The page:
One of the most common questions I get about packing lunches with my EasyLunchbox System is, “How do you keep the hot food hot, and the cold food cold?”
And, “Will kids eat “hot food” cold, or at least… at room temp?” Yes, most will, especially when they’re hungry! You may have to do a little bit of trial and error, but many recipes that your child enjoys hot, will be equally enjoyed cold or at room temp. Often there is so much talking, etc. at lunch time, even if a meal is served hot, it quickly cools yet still gets eaten … Read on for some tips about keeping food cold, using a thermos for foods like soup or chili that are best served warm, and packing BOTH hot and cold food in the same lunch.
Let’s start with PACKING FOOD TO STAY COLD
It’s important to start with cold food in the cooler bag. For example, if you don’t refrigerate your bread and you make a cheese sandwich, the cheese inside may start off cold but the bread is room temp. A cooler bag (and an ice block) will not cool the food down, and therefore, the sandwich would not be cool at lunchtime. (Also, mostly room-temp food will cause the ice block to “sweat” quite a bit, causing an excess of moisture).
What I’m saying is that, whether you prepare lunches the night before or in the morning, if you start with a lunch container full of cold food, that is the most important thing.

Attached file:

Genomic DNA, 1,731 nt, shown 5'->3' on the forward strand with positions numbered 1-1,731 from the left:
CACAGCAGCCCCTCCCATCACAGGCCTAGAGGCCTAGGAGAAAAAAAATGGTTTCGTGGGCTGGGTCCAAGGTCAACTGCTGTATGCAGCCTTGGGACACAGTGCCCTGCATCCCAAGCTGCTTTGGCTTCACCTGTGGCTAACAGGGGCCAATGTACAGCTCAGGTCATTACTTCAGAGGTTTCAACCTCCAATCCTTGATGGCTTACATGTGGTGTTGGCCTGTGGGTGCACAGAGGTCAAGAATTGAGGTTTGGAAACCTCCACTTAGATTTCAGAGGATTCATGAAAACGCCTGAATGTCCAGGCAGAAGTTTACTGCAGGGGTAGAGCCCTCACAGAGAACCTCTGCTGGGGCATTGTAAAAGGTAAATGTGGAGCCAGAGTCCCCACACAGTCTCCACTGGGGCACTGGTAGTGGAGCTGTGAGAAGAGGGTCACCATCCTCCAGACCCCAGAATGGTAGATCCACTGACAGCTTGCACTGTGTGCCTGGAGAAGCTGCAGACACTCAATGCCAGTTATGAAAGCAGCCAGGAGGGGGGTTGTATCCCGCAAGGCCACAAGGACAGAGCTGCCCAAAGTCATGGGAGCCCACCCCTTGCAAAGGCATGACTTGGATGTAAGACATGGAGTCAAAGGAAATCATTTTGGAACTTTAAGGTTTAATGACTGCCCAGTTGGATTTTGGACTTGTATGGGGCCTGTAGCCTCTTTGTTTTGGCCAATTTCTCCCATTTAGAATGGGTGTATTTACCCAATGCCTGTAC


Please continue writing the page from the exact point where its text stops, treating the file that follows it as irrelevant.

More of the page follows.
A large enough ice block must be included with lunches. In our house, we use one of those oversized hard blue ice blocks and put it in the cooler on the top of the food. I’ve found that the smaller ice blocks and “pillow” type ones don’t do the job as well. My kids’ lunches are cold at lunchtime and in fact, if they’ve brought home unopened yogurt containers, at 3pm the yogurt is still cool and we can repack it the next day.
Additionally, if you freeze a tubed yogurt, juice box, or (not quite full – needs expansion room) water bottle and include that, it will be thawed by lunchtime and will keep the lunch even colder. (A neat trick for “sweating” water bottles, (or even ice blocks in extra warm climates), is to put it in a clean sock to absorb any moisture caused by condensation as it thaws. You could also pack it in a zip-lock bag.).
Lunches should be kept inside in a temperature controlled environment. If kids are say, at camp, and lunches are kept outside where it’s warm, in the sun, (or in a hot car), they will not stay cool.
Moving on to HOT FOOD or both HOT and COLD food in the same lunch
► ► If you’ve been struggling with hot and cold lunch-packing dilemmas, read through a recent conversation from my EasyLunchboxes Facebook wall, and hopefully, our discussion there will answer your questions
Here’s most of it –
And here’s more from Lisa, mom of 4, who packs LOTS of school lunches and shares her tips, recipes and pics on What Lisa Cooks.
If you’re still wondering about anything,
please leave a comment below and we’ll continue chatting